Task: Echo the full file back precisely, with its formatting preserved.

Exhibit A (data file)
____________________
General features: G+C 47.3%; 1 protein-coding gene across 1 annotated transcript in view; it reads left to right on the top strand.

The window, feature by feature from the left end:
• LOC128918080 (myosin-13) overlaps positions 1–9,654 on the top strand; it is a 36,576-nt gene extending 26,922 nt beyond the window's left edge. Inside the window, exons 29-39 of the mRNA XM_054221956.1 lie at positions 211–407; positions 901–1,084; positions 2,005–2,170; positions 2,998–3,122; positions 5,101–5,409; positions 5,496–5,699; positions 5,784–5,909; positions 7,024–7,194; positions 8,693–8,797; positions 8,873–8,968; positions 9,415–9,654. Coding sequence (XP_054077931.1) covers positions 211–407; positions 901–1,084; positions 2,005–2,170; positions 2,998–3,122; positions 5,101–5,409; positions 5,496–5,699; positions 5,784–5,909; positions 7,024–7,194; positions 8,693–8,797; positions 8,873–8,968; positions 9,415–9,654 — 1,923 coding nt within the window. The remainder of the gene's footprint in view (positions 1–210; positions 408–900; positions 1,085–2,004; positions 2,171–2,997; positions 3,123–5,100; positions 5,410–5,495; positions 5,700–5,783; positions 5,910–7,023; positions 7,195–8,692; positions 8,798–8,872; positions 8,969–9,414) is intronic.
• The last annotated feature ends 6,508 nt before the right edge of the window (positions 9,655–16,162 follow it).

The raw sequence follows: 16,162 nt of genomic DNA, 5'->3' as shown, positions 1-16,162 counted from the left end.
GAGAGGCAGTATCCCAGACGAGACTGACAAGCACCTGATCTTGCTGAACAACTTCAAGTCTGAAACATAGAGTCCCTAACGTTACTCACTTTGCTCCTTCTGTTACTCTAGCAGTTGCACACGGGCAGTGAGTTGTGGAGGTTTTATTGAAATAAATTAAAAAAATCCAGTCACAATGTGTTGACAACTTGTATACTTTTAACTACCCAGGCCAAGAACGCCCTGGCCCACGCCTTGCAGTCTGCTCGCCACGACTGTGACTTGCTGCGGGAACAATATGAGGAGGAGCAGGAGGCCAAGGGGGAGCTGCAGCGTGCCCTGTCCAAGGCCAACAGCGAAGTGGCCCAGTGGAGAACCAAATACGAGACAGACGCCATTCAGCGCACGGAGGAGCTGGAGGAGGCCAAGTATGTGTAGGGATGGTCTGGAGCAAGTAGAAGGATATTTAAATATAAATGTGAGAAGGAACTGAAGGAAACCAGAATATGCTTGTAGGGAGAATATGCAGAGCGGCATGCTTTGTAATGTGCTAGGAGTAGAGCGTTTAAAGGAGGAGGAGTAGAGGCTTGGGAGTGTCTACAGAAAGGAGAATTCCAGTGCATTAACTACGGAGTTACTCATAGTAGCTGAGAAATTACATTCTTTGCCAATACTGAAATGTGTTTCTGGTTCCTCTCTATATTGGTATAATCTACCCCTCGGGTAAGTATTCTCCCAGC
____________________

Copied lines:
General features: G+C 47.3%; 1 protein-coding gene across 1 annotated transcript in view; it reads left to right on the top strand.

The window, feature by feature from the left end:
• LOC128918080 (myosin-13) overlaps positions 1–9,654 on the top strand; it is a 36,576-nt gene extending 26,922 nt beyond the window's left edge. Inside the window, exons 29-39 of the mRNA XM_054221956.1 lie at positions 211–407; positions 901–1,084; positions 2,005–2,170; positions 2,998–3,122; positions 5,101–5,409; positions 5,496–5,699; positions 5,784–5,909; positions 7,024–7,194; positions 8,693–8,797; positions 8,873–8,968; positions 9,415–9,654. Coding sequence (XP_054077931.1) covers positions 211–407; positions 901–1,084; positions 2,005–2,170; positions 2,998–3,122; positions 5,101–5,409; positions 5,496–5,699; positions 5,784–5,909; positions 7,024–7,194; positions 8,693–8,797; positions 8,873–8,968; positions 9,415–9,654 — 1,923 coding nt within the window. The remainder of the gene's footprint in view (positions 1–210; positions 408–900; positions 1,085–2,004; positions 2,171–2,997; positions 3,123–5,100; positions 5,410–5,495; positions 5,700–5,783; positions 5,910–7,023; positions 7,195–8,692; positions 8,798–8,872; positions 8,969–9,414) is intronic.
• The last annotated feature ends 6,508 nt before the right edge of the window (positions 9,655–16,162 follow it).

The raw sequence follows: 16,162 nt of genomic DNA, 5'->3' as shown, positions 1-16,162 counted from the left end.
GAGAGGCAGTATCCCAGACGAGACTGACAAGCACCTGATCTTGCTGAACAACTTCAAGTCTGAAACATAGAGTCCCTAACGTTACTCACTTTGCTCCTTCTGTTACTCTAGCAGTTGCACACGGGCAGTGAGTTGTGGAGGTTTTATTGAAATAAATTAAAAAAATCCAGTCACAATGTGTTGACAACTTGTATACTTTTAACTACCCAGGCCAAGAACGCCCTGGCCCACGCCTTGCAGTCTGCTCGCCACGACTGTGACTTGCTGCGGGAACAATATGAGGAGGAGCAGGAGGCCAAGGGGGAGCTGCAGCGTGCCCTGTCCAAGGCCAACAGCGAAGTGGCCCAGTGGAGAACCAAATACGAGACAGACGCCATTCAGCGCACGGAGGAGCTGGAGGAGGCCAAGTATGTGTAGGGATGGTCTGGAGCAAGTAGAAGGATATTTAAATATAAATGTGAGAAGGAACTGAAGGAAACCAGAATATGCTTGTAGGGAGAATATGCAGAGCGGCATGCTTTGTAATGTGCTAGGAGTAGAGCGTTTAAAGGAGGAGGAGTAGAGGCTTGGGAGTGTCTACAGAAAGGAGAATTCCAGTGCATTAACTACGGAGTTACTCATAGTAGCTGAGAAATTACATTCTTTGCCAATACTGAAATGTGTTTCTGGTTCCTCTCTATATTGGTATAATCTACCCCTCGGGTAAGTATTCTCCCAGC